From Publishers Weekly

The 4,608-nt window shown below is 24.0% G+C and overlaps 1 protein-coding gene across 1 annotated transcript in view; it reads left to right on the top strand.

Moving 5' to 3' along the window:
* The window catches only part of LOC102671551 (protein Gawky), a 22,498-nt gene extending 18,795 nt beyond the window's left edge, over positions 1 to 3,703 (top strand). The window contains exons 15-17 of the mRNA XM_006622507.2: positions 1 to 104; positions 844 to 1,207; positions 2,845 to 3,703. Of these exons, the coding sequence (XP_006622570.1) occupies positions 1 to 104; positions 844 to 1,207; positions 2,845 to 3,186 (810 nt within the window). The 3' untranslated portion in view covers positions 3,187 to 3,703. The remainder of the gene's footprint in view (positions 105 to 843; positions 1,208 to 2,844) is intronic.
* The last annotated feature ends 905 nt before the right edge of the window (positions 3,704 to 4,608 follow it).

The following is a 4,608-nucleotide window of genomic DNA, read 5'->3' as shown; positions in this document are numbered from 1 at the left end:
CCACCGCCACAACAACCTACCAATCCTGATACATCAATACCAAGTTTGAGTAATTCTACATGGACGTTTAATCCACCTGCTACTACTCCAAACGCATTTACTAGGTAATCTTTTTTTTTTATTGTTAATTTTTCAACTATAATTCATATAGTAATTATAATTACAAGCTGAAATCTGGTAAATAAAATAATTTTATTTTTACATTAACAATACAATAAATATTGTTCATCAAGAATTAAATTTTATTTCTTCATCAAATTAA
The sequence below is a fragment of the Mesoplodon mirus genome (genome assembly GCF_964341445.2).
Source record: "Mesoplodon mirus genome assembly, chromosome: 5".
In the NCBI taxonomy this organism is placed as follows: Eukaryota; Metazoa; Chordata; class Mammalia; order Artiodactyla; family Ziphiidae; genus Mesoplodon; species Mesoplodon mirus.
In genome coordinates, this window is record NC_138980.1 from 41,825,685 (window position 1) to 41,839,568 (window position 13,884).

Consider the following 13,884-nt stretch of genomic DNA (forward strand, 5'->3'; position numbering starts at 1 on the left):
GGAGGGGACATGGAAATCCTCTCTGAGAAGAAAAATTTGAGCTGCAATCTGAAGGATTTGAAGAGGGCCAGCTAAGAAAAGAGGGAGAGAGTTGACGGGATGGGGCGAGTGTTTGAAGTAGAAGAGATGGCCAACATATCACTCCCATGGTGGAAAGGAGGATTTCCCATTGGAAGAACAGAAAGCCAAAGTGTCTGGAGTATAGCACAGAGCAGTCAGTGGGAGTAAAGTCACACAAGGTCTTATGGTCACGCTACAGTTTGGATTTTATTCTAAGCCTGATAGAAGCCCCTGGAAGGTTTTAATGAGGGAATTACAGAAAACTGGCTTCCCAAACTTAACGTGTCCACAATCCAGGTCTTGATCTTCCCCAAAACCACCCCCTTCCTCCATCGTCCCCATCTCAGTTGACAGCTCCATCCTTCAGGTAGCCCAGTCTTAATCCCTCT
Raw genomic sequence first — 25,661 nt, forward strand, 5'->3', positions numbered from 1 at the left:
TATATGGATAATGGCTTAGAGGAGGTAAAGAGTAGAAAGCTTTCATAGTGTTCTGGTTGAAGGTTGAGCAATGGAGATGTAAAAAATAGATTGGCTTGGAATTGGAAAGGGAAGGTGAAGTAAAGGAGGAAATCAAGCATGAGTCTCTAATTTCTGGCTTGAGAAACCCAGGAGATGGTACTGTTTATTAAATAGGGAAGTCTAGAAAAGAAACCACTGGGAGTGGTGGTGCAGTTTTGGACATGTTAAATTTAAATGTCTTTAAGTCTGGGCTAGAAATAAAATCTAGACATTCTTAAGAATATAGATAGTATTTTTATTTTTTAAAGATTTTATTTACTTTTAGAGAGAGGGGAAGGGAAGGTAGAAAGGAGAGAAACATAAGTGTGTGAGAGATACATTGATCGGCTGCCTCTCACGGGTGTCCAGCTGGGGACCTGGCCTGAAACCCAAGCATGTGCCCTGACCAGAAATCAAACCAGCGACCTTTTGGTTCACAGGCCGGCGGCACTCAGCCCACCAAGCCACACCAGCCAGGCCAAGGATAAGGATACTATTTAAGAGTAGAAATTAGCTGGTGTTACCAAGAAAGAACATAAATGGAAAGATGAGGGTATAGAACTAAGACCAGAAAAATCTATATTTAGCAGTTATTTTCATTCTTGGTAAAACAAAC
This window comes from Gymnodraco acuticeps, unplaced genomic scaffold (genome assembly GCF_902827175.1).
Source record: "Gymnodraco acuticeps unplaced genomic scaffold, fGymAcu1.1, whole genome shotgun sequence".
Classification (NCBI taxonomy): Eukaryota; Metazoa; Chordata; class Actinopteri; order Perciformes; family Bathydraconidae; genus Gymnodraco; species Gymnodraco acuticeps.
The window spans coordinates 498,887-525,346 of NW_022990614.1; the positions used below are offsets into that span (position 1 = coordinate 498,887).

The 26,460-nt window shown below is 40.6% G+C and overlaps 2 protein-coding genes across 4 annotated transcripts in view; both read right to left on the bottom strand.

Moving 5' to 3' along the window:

In a letter cited by the author's son in his introductory note, E a de Queiros (1846-1900) writes of a planned series of short novels "which would be a reflection of contemporary life in Portugal." He adds, "the attraction of these tales is that there are no digressions, no rhetoric, no philosophizing: everything is interesting and dramatic, and quickly narrated." Whether or not The Yellow Sofa was intended as one of these novels, the description fits. Godofredo da Concei ao Alves has a comfortable life: a beautiful wife, Lulu, and a good steady business in partnership with the handsome young gallant, Machado. Alves gets some vicarious pleasure from Machado's romantic escapades until he comes home to find his wife and partner entwined on his yellow sofa. Filled with what he supposes to be righteous outrage, he throws Lulu out and challenges Machado. But reality is an inconvenient intercessor. A duel seems honorable until one of his seconds urges him to make his will. He believes his wife's exile will redeem his home but now his morning shaving water is cold; his breakfast eggs are unpredictable; the cut-glass fruit bowl has a broken handle; and his linen is dirty. Alves is a romantic who likes his comforts and a man who is motivated by an almost interchangeable mix of generosity and cowardice. Most of all, in E a de Queiros's hands, he is a wonderful, gently mocking exemplar of bourgeois morality. (Nov.) FYI: Last year New Directions published E a de Queiros's The Illustrious House of Ramires, which was one of PW's Best Books for 1995.
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